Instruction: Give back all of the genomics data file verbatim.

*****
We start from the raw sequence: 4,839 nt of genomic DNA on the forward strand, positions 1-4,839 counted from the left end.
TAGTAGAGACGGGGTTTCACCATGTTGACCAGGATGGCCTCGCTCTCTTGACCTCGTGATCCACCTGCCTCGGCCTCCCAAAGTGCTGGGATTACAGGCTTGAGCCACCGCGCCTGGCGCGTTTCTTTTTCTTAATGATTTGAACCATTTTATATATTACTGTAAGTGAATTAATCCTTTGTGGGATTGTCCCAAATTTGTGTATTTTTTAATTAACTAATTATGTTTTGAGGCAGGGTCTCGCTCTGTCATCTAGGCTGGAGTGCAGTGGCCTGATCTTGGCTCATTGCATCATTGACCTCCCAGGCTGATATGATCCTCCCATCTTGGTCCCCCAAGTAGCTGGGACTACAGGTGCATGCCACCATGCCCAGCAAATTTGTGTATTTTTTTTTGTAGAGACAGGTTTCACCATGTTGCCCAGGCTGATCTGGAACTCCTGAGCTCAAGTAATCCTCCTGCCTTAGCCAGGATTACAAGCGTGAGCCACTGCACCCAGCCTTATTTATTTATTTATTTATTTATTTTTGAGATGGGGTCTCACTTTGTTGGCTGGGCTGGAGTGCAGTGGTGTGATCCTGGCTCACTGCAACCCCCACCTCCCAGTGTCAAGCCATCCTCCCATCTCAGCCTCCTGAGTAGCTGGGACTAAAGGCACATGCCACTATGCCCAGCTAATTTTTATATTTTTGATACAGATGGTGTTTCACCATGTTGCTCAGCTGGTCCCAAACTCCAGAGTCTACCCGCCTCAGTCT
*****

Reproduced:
We start from the raw sequence: 4,839 nt of genomic DNA on the forward strand, positions 1-4,839 counted from the left end.
TAGTAGAGACGGGGTTTCACCATGTTGACCAGGATGGCCTCGCTCTCTTGACCTCGTGATCCACCTGCCTCGGCCTCCCAAAGTGCTGGGATTACAGGCTTGAGCCACCGCGCCTGGCGCGTTTCTTTTTCTTAATGATTTGAACCATTTTATATATTACTGTAAGTGAATTAATCCTTTGTGGGATTGTCCCAAATTTGTGTATTTTTTAATTAACTAATTATGTTTTGAGGCAGGGTCTCGCTCTGTCATCTAGGCTGGAGTGCAGTGGCCTGATCTTGGCTCATTGCATCATTGACCTCCCAGGCTGATATGATCCTCCCATCTTGGTCCCCCAAGTAGCTGGGACTACAGGTGCATGCCACCATGCCCAGCAAATTTGTGTATTTTTTTTTGTAGAGACAGGTTTCACCATGTTGCCCAGGCTGATCTGGAACTCCTGAGCTCAAGTAATCCTCCTGCCTTAGCCAGGATTACAAGCGTGAGCCACTGCACCCAGCCTTATTTATTTATTTATTTATTTATTTTTGAGATGGGGTCTCACTTTGTTGGCTGGGCTGGAGTGCAGTGGTGTGATCCTGGCTCACTGCAACCCCCACCTCCCAGTGTCAAGCCATCCTCCCATCTCAGCCTCCTGAGTAGCTGGGACTAAAGGCACATGCCACTATGCCCAGCTAATTTTTATATTTTTGATACAGATGGTGTTTCACCATGTTGCTCAGCTGGTCCCAAACTCCAGAGTCTACCCGCCTCAGTCT